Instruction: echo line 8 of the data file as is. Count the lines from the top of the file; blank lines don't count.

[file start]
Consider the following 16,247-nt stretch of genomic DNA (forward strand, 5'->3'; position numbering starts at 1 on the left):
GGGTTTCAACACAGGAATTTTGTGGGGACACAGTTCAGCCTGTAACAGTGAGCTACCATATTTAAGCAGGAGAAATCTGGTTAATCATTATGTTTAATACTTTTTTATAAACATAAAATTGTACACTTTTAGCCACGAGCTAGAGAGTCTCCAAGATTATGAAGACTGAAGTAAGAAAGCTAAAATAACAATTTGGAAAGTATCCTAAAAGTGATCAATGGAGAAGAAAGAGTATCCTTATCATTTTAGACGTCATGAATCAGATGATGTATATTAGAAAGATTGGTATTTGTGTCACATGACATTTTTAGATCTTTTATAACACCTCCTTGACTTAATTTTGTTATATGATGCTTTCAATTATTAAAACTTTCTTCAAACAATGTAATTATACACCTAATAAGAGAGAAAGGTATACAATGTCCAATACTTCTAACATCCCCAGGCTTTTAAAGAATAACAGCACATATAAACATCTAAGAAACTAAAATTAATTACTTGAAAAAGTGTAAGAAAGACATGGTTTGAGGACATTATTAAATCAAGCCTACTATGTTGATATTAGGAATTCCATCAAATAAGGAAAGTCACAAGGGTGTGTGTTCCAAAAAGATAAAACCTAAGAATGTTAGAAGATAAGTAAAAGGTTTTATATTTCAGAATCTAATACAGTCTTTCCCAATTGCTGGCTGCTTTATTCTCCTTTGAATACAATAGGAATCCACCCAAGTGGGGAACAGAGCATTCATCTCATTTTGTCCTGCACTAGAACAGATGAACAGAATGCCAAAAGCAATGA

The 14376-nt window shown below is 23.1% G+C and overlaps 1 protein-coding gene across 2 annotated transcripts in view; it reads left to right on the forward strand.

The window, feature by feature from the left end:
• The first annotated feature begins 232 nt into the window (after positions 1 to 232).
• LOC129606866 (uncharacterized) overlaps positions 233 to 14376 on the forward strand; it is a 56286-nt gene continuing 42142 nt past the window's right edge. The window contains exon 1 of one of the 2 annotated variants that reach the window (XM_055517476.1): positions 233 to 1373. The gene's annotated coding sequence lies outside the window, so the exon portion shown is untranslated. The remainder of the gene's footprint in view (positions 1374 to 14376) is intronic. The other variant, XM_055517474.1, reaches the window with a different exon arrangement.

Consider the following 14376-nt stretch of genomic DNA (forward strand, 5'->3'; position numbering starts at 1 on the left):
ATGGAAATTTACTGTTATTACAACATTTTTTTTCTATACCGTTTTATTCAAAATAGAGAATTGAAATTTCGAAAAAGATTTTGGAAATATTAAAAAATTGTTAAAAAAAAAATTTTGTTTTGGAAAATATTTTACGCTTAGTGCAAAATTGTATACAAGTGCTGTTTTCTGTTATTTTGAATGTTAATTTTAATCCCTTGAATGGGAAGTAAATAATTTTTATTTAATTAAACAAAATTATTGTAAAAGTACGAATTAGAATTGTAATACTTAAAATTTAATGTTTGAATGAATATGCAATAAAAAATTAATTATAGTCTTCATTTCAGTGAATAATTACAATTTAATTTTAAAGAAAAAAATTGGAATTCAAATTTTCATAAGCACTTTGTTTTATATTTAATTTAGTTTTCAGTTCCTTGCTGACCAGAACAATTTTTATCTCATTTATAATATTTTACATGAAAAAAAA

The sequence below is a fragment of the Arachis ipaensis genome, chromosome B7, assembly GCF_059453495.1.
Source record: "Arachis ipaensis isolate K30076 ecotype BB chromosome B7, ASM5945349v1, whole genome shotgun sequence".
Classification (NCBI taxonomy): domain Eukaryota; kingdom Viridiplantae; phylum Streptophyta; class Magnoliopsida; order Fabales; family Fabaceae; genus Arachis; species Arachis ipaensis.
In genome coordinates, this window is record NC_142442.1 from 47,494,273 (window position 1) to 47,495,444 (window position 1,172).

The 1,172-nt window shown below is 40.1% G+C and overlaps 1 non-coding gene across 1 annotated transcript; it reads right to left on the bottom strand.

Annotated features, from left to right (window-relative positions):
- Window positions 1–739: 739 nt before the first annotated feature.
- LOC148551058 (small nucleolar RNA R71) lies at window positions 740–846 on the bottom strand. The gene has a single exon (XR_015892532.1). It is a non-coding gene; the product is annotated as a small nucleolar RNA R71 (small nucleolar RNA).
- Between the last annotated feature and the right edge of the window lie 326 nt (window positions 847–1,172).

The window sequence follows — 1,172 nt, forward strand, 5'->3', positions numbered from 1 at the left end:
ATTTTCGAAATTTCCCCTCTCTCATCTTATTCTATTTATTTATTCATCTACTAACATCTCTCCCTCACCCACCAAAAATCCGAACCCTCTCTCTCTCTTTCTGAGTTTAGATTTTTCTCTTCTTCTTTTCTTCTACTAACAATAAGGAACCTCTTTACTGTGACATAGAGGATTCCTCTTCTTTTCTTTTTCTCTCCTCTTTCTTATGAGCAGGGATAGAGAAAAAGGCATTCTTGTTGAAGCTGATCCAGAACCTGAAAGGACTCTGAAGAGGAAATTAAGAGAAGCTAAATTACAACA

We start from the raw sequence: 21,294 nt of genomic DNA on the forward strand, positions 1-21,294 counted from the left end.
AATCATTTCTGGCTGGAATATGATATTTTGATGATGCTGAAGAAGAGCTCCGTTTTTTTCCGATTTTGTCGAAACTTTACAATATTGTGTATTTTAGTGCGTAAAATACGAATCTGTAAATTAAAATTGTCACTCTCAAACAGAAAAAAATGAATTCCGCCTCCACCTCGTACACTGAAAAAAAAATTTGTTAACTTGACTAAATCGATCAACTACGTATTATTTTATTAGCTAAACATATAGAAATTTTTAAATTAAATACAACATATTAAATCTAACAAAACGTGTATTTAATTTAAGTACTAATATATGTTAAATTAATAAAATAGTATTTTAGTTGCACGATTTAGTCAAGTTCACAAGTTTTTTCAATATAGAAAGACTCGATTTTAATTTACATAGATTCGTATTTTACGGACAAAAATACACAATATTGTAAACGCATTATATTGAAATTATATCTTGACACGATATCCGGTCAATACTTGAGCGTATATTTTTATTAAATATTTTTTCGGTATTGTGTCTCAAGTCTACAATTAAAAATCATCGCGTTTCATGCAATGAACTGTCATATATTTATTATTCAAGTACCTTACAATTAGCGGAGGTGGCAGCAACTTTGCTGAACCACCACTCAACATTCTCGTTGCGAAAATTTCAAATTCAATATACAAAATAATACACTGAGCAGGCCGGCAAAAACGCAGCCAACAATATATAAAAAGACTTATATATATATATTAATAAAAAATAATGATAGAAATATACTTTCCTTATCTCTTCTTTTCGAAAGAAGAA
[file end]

ATGGAAATTTACTGTTATTACAACATTTTTTTTCTATACCGTTTTATTCAAAATAGAGAATTGAAATTTCGAAAAAGATTTTGGAAATATTAAAAAATTGTTAAAAAAAAAATTTTGTTTTGGAAAATATTTTACGCTTAGTGCAAAATTGTATACAAGTGCTGTTTTCTGTTATTTTGAATGTTAATTTTAATCCCTTGAATGGGAAGTAAATAATTTTTATTTAATTAAACAAAATTATTGTAAAAGTACGAATTAGAATTGTAATACTTAAAATTTAATGTTTGAATGAATATGCAATAAAAAATTAATTATAGTCTTCATTTCAGTGAATAATTACAATTTAATTTTAAAGAAAAAAATTGGAATTCAAATTTTCATAAGCACTTTGTTTTATATTTAATTTAGTTTTCAGTTCCTTGCTGACCAGAACAATTTTTATCTCATTTATAATATTTTACATGAAAAAAAA